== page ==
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How did people 'hook up' in the Golden Era?

Discussion in 'The Golden Era' started by Big J, Oct 9, 2017.

  1. My dad just got out of high school - he claimed - we never found a diploma or other evidence that he made it that far. He was a successful small businessman (and professional gambler [probably bookie as well] - he had a full life), but unquestionably had a passive dislike (insecurity?) toward those who had college or further-advanced degrees.

    "Educated idiots" was one of his favorite terms to refer to those who had gone to college but he thought were stupid. He regular said he was proud of his "degree from the school of hard knocks."

    To be fair, he never discourage me from going to college and, even, encouraged it as he said it was a necessary thing for many fields "today." But that was the point, to him it was not about becoming educated, expanding your mind, learning new disciplines, being exposed to a wider field of thought, different ideas, etc., it was a grudging acknowledgment that one needed "to get your ticket punched" to get into or advance in certain fields.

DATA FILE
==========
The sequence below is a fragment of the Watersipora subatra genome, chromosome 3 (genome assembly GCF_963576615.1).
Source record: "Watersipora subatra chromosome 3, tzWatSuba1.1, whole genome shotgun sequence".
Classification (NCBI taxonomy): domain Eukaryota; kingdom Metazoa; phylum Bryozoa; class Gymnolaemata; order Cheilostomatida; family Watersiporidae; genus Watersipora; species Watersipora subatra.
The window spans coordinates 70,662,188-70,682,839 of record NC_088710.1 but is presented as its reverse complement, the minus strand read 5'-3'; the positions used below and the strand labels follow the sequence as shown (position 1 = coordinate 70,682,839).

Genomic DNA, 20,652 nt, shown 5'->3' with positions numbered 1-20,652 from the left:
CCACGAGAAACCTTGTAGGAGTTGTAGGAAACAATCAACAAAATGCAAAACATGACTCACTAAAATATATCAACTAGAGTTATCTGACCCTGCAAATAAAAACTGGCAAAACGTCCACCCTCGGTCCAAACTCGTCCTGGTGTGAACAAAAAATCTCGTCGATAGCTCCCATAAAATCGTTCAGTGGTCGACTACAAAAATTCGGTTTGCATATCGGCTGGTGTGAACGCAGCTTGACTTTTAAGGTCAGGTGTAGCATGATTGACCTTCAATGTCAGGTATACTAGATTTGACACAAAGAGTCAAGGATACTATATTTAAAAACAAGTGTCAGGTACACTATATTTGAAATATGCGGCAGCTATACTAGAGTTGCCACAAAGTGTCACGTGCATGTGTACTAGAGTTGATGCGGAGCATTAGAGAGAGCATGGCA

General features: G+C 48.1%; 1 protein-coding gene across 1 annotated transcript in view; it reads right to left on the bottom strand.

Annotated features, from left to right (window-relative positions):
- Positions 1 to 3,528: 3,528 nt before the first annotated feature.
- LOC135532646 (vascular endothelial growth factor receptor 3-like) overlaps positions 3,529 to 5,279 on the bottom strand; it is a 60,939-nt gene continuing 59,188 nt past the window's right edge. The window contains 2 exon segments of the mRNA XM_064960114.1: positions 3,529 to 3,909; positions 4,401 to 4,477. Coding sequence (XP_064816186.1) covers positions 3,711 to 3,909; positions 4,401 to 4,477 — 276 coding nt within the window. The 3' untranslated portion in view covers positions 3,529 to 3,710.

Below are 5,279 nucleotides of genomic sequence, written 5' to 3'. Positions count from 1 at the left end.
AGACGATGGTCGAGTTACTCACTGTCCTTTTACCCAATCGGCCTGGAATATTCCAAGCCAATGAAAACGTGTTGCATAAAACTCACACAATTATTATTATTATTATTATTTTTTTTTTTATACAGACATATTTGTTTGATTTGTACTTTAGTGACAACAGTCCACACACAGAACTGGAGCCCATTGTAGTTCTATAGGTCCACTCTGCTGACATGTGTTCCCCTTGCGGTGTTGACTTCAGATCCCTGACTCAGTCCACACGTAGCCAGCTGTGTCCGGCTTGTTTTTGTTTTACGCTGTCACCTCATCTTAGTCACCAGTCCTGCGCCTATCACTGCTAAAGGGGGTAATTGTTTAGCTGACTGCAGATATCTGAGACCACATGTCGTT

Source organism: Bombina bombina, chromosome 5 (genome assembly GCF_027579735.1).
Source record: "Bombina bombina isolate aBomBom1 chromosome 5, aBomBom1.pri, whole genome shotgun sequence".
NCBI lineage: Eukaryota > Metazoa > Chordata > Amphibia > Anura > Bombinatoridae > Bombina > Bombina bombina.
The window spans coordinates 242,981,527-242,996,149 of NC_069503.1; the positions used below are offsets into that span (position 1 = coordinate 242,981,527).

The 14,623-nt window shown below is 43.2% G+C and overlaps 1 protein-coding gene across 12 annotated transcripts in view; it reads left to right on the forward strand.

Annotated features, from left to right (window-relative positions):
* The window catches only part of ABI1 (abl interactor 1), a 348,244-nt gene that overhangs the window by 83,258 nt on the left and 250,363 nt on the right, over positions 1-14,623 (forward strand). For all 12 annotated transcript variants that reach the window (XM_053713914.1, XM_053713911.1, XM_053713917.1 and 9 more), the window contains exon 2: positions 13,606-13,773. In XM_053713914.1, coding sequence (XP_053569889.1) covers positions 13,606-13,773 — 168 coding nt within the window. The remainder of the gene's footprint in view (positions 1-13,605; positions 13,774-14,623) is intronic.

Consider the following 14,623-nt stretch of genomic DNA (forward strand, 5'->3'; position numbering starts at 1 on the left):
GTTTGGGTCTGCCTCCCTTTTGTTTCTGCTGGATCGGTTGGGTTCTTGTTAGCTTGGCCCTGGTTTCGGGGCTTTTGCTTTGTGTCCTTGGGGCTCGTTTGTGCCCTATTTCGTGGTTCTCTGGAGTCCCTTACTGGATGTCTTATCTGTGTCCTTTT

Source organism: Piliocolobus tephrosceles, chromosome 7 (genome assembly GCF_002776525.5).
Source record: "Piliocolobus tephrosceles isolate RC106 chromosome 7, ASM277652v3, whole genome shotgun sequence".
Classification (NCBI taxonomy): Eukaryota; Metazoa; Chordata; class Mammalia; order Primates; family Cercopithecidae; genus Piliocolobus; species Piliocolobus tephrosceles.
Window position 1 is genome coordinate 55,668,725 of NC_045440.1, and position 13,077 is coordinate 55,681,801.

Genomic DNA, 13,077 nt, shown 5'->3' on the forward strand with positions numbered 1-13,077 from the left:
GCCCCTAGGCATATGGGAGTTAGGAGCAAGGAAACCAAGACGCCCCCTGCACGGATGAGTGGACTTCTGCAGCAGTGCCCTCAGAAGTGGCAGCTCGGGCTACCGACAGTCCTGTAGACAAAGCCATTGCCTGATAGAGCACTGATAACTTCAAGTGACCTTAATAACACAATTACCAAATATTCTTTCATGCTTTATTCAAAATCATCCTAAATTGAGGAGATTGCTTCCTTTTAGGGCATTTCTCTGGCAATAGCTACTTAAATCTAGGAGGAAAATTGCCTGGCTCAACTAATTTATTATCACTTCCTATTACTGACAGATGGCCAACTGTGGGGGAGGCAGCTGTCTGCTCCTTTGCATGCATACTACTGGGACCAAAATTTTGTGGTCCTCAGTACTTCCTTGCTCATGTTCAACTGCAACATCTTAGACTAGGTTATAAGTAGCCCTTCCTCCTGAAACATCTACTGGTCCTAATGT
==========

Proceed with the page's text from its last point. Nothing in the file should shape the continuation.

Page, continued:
He made it clear before, during and after I had my degree that he did not see it as any great achievement (I agree with this - getting a degree from a state university hardly put me in some small pool of people) or any reason to be proud (I've never been smug or thought myself special for doing what over ten thousand at just my school alone did each year).

    He's been dead now over 25 years and with a lot less emotion to it, I understand that he felt insecure to have a son go to college when he didn't - he'd shoot me if I ever said that to or about him, but I think that was true. He - as noted - did want me to go, but it was in a dismissive way about the entire experience - which I get from his perspective.

    Last thought: my college experience was outstanding as I went college to learn and availed myself of all the resources there to do so. In college, I did expand my mind, gained exposure to disciplines and fields of study I didn't even know existed and learned ways to approach problems and new information that has helped me my entire life. I am grateful to have had that opportunity as it worked for me. Some people went, partied and, IMHO, got very little out of it - their choice as it was their dime. Other people I've known in my life never went to college and educated themselves way beyond my level of formal education and that of many college graduates. College is a resource - it helps some (me), doesn't work for others (40% or more drop out and many more graduate by coasting) and many educate themselves in other ways. And, IMHO, none of this is about intelligence or IQ or whatever one wants to call "it" as, IMHO, intelligence is different from education and is not binary, reducible to a number or easy to define.